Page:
INFORMATION feedback, the process of providing information about the correctness or adequacy of a response (Bilodeau, 1966) (1), is regarded as the single most important variable governing the acquisition of skilled habits (Bilodeau, 1966; Irion, 1966). Fitts (1965) proposes a model which distinguishes between internal and environmental feedback loops. In education and/or training, comments from an instructor would be one source of environmental feedback. In addition, in many skills learning tasks, feedback intrinsic to the task would also form part of the information coming from the environment (Irion, 1966). However, in other tasks, clarity of feedback from the task itself is minimal and information from the instructor then assumes greater importance.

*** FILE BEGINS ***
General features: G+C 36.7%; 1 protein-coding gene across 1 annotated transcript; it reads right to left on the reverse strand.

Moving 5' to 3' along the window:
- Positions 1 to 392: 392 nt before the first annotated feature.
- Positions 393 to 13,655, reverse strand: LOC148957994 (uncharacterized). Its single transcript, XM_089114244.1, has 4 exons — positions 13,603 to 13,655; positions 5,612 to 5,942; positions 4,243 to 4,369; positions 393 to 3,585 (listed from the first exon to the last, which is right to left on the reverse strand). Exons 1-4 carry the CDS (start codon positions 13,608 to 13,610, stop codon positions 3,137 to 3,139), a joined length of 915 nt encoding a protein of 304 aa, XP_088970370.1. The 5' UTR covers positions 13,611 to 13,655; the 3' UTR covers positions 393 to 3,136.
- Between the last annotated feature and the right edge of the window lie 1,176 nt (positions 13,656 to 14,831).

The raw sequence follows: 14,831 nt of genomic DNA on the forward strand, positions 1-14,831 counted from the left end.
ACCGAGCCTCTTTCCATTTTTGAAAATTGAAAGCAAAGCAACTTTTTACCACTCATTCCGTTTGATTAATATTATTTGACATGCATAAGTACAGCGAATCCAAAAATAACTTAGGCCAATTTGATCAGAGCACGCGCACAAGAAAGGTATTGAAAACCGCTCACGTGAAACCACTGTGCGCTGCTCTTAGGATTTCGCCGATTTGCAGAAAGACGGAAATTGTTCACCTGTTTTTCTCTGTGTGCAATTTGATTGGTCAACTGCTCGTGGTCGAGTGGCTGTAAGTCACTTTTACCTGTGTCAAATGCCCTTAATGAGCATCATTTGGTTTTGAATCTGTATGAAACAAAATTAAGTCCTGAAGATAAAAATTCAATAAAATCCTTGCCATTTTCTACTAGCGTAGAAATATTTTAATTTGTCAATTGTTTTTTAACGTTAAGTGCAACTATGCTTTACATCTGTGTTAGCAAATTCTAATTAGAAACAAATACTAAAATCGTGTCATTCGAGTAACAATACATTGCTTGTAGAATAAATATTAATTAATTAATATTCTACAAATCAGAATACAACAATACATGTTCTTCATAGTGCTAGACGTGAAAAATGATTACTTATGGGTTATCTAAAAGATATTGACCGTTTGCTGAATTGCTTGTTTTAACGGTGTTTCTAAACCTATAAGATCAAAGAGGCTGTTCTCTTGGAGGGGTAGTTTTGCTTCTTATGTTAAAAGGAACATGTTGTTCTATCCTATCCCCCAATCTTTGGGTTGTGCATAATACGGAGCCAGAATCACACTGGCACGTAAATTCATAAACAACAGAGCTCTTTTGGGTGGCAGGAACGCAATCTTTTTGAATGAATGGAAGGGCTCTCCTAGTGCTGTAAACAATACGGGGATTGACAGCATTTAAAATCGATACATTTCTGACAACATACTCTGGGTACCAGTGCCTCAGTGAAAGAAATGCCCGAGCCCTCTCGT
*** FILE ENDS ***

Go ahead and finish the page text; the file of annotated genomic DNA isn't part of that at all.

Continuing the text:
Markle (1965) proposes, in regard to the teaching of English, that it may be possible to teach the student appropriate discriminations so that he may become his own observer and evaluator, and, with this self-monitoring behavior, be able to provide his own information and knowledge of results rather than having to rely on environmental feedback. This would be of particular value where feedback intrinsic to the task is low or non-existent.
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